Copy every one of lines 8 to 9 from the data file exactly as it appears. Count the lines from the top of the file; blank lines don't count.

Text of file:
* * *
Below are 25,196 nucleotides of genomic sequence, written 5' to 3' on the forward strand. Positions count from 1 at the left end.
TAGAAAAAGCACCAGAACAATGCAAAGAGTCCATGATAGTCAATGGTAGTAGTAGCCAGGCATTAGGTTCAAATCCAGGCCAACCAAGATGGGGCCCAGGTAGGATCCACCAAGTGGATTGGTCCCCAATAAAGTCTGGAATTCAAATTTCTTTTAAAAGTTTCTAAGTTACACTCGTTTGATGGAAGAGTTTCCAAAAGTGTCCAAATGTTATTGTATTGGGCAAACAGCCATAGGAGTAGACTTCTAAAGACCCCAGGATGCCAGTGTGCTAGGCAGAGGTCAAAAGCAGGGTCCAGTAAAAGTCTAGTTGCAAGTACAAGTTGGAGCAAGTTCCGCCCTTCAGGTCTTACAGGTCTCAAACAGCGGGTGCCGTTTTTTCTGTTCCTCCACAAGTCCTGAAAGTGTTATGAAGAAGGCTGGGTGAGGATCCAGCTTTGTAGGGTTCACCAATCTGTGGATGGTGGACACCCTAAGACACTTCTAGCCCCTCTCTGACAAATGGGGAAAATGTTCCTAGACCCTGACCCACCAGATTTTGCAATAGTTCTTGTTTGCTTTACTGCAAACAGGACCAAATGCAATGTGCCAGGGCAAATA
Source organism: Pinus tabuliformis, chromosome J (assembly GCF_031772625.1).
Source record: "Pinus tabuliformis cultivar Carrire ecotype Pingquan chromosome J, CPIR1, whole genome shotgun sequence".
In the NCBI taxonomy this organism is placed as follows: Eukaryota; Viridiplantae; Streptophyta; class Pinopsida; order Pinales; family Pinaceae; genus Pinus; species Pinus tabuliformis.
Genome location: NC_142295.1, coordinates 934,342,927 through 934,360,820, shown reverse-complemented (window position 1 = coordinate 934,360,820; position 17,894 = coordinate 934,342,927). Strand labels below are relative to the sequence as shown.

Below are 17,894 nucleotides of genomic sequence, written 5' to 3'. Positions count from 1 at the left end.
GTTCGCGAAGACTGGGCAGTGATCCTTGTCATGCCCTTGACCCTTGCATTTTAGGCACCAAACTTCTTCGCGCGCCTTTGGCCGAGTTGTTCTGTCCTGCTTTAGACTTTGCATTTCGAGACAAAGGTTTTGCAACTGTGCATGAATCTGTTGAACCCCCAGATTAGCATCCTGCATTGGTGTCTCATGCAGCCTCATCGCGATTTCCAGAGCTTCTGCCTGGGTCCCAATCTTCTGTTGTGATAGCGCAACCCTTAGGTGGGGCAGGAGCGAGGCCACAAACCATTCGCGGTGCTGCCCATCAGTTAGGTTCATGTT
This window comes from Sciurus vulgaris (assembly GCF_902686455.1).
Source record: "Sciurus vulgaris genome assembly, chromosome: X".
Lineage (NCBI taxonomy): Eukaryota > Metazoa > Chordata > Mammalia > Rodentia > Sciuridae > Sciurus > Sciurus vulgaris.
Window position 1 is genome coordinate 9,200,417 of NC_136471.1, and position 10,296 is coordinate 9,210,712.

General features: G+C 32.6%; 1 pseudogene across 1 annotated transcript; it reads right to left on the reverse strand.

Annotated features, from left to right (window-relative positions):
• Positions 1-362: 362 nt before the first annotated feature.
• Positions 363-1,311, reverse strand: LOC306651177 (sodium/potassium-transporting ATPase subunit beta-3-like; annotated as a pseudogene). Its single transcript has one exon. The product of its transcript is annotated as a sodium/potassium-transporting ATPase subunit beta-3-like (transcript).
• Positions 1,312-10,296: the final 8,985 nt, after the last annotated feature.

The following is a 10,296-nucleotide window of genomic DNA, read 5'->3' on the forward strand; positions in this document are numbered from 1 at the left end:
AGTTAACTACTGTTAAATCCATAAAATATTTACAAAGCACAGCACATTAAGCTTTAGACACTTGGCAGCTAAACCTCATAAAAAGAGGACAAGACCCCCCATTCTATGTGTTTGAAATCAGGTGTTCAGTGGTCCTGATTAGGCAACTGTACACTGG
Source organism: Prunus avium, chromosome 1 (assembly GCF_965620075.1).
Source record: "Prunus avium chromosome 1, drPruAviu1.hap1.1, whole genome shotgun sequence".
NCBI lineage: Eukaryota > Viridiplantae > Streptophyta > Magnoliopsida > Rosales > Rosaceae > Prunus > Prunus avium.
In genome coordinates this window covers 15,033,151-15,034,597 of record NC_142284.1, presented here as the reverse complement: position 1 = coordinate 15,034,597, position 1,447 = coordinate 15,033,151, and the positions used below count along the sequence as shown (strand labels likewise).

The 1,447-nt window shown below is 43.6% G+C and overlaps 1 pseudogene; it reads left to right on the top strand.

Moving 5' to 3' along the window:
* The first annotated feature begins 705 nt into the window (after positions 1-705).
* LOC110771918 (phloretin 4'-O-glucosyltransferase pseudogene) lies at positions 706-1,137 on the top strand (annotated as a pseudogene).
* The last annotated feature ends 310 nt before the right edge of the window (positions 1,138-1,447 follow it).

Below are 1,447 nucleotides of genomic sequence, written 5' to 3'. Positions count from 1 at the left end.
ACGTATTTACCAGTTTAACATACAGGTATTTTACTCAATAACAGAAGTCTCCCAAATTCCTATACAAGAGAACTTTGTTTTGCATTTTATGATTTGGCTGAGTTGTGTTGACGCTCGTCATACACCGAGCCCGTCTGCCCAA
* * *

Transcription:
GTTCGCGAAGACTGGGCAGTGATCCTTGTCATGCCCTTGACCCTTGCATTTTAGGCACCAAACTTCTTCGCGCGCCTTTGGCCGAGTTGTTCTGTCCTGCTTTAGACTTTGCATTTCGAGACAAAGGTTTTGCAACTGTGCATGAATCTGTTGAACCCCCAGATTAGCATCCTGCATTGGTGTCTCATGCAGCCTCATCGCGATTTCCAGAGCTTCTGCCTGGGTCCCAATCTTCTGTTGTGATAGCGCAACCCTTAGGTGGGGCAGGAGCGAGGCCACAAACCATTCGCGGTGCTGCCCATCAGTTAGGTTCATGTT
This window comes from Sciurus vulgaris (assembly GCF_902686455.1).